Being the light at the end of the tunnel

A Traditional Health Practitioner in South Africa with a patient

Mgazi (sitting on the bench) with Traditional Health Practitioner Gogo Slindile Nhleko (on floor mat) being interviewed by a French visitor

Gogo Slindile Nhleko is a 29-year-old Traditional Health Practitioner who lives at Mabhokisini Reserve, Hlabisa Municipality in South Africa. Slindile had very little knowledge of how to care for people with TB and HIV/AIDS before she was trained by Amref Health Africa, through a project that receives funding from the Government of Canada through the Department of Foreign Affairs, Trade and Development (DFATD, formerly CIDA). Slindile is now well equipped with the relevant skills and has acquired much more knowledge through working with affected clients.

One patient she remembers vividly was in September 2011, when Nozipho Mgazi, a 36-year-old woman, consulted her.  Mgazi was experiencing a persistent cough, night sweat, persistent diarrhoea and painful feet.  Slindile referred her to Hlabisa Gateway clinic where she tested positive for TB and was started on treatment.

During that period, Slindile was undergoing her training with Amref Health Africa. Armed with the knowledge she had acquired, she supported Mgazi and, through learning that TB is often related to HIV, counselled Mgazi and encouraged her to take an HIV test. Mgazi tested positive. This revelation was very traumatizing for Mgazi and she suffered stigma making her unwilling to disclose her status to her family.  However, because of the relationship and confidence nurtured by Slindile, she opened up to her. Slindile provided a lot of support and often visited her home to counsel her. She finally convinced Mgazi to disclose her status to her most trusted family member.  She even accompanied Mgazi when she decided to disclose her status to her mother.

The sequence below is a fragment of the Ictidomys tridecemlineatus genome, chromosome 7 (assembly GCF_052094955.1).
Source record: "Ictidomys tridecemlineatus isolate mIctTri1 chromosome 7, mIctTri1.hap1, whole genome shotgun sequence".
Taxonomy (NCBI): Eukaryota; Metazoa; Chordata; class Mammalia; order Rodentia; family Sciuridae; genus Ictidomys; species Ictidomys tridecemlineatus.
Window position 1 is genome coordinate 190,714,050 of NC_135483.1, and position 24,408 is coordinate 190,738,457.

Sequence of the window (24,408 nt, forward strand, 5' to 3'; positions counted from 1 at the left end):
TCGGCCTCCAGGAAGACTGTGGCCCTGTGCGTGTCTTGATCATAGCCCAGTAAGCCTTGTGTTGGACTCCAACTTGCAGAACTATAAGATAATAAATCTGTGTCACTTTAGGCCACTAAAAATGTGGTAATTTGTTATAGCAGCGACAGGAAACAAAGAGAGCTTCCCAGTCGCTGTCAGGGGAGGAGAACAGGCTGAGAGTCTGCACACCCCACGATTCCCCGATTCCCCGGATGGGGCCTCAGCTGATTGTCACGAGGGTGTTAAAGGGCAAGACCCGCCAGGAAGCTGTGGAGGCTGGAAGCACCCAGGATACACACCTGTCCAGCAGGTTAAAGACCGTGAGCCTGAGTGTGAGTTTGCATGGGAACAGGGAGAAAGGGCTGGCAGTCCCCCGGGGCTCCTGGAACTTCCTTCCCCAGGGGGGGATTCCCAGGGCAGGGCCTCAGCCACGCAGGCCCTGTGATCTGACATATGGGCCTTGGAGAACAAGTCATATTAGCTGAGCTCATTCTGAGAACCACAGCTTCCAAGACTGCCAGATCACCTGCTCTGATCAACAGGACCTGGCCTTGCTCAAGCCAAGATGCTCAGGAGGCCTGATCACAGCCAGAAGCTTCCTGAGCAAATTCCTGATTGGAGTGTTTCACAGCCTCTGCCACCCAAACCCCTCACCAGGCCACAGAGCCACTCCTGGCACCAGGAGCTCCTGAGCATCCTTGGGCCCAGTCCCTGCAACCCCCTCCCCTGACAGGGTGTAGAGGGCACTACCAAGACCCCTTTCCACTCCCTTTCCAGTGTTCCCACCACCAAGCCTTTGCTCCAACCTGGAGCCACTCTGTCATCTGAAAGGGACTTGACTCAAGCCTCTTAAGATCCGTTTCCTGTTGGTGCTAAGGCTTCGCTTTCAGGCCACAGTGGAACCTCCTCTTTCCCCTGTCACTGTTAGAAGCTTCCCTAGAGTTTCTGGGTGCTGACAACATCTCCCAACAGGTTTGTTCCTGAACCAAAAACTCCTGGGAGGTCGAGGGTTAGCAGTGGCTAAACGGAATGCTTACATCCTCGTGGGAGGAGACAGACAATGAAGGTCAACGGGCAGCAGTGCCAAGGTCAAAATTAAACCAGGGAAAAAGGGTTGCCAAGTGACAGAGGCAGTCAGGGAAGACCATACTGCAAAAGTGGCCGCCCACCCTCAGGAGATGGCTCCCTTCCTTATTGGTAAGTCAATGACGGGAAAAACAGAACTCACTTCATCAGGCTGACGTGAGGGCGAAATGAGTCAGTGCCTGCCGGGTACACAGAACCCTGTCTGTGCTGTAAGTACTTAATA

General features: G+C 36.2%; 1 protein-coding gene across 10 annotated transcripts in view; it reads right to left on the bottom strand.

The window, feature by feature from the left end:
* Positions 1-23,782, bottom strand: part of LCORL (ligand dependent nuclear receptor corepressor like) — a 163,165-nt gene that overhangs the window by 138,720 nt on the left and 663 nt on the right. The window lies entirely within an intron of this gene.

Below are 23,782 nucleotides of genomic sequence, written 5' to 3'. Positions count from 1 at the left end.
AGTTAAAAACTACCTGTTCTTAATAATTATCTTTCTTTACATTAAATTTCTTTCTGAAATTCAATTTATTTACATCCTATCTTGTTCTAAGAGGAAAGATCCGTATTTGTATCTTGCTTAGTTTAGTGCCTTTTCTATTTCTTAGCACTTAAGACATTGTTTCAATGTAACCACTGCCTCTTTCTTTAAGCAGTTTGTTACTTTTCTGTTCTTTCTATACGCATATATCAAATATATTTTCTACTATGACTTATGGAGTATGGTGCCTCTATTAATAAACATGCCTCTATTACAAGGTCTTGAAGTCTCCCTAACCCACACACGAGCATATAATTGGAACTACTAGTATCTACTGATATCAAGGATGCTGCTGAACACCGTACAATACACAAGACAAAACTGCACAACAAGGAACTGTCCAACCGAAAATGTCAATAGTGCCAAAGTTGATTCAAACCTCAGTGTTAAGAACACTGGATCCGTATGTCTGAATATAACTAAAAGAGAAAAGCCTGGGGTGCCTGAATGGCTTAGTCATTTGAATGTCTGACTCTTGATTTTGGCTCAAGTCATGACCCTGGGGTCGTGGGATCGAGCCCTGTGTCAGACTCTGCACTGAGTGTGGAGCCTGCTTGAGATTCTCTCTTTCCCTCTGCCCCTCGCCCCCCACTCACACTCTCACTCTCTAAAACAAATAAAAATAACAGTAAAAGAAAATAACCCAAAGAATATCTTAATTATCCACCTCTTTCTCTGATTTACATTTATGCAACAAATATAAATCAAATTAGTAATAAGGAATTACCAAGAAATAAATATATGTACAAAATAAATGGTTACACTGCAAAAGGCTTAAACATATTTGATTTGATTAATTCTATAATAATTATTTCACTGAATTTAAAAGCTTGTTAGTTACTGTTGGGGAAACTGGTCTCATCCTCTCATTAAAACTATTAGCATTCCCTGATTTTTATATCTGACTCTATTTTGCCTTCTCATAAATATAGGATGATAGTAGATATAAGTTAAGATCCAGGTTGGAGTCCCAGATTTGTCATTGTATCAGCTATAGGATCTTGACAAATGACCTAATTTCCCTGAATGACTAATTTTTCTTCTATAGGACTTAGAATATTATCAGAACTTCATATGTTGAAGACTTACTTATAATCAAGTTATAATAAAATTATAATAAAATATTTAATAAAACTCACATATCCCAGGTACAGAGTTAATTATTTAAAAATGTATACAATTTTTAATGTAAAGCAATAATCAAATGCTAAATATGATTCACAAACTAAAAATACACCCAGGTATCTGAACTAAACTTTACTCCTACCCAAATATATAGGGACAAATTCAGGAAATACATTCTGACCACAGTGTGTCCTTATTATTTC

Slindile walked the treatment journey with Mgazi and supported her emotionally and was therefore referred to as Mgazi’s ‘treatment supporter’ by the Gateway Clinic staff.

Mgazi’s health has since improved and she has gained so much confidence as a person living with HIV.  She is a healthy 87kg woman and her level of infection-fighting cells has improved to a healthy range.

Slindile says: “I have learnt a lot from Amref Health Africa’s training programme.  I can now counsel, refer, support and treat my clients well.  What I have learnt is that listening is a good remedy for people living with HIV/AIDS.”

Slindile has a good relationship with Gateway Clinic and Hlabisa Hospital where she refers her clients.

Traditional Health Practitioners are an important source of health information in hard-to-reach communities, such as the one where Slindile works. Amref Health Africa works towards the integration of Traditional Health Practitioners into the formal health system to ensure that services reach the most vulnerable in addition to equipping them with adequate knowledge of TB and HIV.